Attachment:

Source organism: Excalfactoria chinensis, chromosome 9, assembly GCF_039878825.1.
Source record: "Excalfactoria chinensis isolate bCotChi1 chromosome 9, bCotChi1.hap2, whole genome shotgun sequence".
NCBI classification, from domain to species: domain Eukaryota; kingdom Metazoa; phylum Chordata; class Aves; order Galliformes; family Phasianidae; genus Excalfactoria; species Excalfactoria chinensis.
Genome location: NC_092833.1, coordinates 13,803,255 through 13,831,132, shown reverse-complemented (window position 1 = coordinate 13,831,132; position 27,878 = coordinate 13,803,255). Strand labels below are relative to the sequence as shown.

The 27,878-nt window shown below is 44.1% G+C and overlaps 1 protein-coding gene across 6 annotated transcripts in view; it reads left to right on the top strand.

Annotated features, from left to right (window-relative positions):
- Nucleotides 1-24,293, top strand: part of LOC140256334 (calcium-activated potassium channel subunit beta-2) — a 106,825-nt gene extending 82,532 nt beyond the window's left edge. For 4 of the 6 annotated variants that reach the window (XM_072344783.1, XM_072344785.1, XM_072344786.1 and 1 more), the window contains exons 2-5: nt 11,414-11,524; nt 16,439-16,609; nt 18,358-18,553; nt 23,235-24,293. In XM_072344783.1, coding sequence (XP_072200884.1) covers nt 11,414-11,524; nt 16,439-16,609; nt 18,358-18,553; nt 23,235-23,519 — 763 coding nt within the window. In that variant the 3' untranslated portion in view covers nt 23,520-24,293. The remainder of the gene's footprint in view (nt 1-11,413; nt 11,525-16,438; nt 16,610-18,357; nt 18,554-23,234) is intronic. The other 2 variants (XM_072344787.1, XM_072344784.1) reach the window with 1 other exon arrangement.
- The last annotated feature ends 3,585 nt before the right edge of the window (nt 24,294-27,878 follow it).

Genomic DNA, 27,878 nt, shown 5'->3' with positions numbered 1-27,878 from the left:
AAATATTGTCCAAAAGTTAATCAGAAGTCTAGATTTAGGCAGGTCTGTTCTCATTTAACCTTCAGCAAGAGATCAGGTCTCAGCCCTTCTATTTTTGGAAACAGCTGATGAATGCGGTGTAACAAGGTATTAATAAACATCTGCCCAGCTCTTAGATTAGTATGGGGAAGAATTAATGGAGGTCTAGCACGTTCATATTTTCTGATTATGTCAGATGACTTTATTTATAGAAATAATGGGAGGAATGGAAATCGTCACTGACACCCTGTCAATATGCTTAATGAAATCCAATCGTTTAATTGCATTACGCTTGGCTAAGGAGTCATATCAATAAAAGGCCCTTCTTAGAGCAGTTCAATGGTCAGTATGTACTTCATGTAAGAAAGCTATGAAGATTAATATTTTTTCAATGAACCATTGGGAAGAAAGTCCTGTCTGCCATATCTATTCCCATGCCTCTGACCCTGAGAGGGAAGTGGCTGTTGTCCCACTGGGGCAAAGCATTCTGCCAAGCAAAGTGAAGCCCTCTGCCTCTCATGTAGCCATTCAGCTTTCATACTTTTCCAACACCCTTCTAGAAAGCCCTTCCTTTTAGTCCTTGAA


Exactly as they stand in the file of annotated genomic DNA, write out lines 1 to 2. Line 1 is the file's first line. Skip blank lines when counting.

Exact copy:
Source organism: Excalfactoria chinensis, chromosome 9, assembly GCF_039878825.1.
Source record: "Excalfactoria chinensis isolate bCotChi1 chromosome 9, bCotChi1.hap2, whole genome shotgun sequence".